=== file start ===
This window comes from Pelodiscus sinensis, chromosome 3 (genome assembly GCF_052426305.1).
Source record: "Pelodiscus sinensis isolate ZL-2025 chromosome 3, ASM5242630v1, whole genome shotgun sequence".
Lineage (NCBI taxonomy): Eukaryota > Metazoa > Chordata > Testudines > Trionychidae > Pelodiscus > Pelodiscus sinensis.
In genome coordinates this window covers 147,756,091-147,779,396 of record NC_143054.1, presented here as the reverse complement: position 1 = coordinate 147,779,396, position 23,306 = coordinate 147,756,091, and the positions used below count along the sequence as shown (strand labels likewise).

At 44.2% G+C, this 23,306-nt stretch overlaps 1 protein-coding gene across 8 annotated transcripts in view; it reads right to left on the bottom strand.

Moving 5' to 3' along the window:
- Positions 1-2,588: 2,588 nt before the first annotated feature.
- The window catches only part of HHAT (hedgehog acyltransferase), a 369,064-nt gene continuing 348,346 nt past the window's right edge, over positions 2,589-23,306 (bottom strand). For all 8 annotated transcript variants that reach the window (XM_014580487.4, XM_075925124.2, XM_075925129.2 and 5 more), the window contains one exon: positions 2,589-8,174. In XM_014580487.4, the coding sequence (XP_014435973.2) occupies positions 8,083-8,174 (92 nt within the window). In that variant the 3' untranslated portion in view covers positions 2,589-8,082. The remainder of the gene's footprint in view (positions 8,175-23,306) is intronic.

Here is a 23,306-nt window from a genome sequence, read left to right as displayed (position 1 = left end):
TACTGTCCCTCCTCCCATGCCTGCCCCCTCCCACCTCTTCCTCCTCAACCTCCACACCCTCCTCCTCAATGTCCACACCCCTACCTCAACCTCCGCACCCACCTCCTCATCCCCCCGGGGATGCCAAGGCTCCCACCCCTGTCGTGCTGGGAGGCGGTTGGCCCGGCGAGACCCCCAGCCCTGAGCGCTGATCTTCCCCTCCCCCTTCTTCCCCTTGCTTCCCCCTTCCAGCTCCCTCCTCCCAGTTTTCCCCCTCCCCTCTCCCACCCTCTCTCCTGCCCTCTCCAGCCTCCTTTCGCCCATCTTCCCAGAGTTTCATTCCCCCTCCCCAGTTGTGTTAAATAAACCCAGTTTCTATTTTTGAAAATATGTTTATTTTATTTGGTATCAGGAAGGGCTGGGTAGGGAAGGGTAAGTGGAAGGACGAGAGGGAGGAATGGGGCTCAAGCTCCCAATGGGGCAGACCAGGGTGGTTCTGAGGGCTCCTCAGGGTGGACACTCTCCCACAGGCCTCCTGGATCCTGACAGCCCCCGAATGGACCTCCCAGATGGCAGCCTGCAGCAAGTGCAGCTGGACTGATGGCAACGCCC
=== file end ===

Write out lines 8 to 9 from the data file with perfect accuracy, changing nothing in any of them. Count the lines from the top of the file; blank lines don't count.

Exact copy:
- The window catches only part of HHAT (hedgehog acyltransferase), a 369,064-nt gene continuing 348,346 nt past the window's right edge, over positions 2,589-23,306 (bottom strand). For all 8 annotated transcript variants that reach the window (XM_014580487.4, XM_075925124.2, XM_075925129.2 and 5 more), the window contains one exon: positions 2,589-8,174. In XM_014580487.4, the coding sequence (XP_014435973.2) occupies positions 8,083-8,174 (92 nt within the window). In that variant the 3' untranslated portion in view covers positions 2,589-8,082. The remainder of the gene's footprint in view (positions 8,175-23,306) is intronic.

Here is a 23,306-nt window from a genome sequence, read left to right as displayed (position 1 = left end):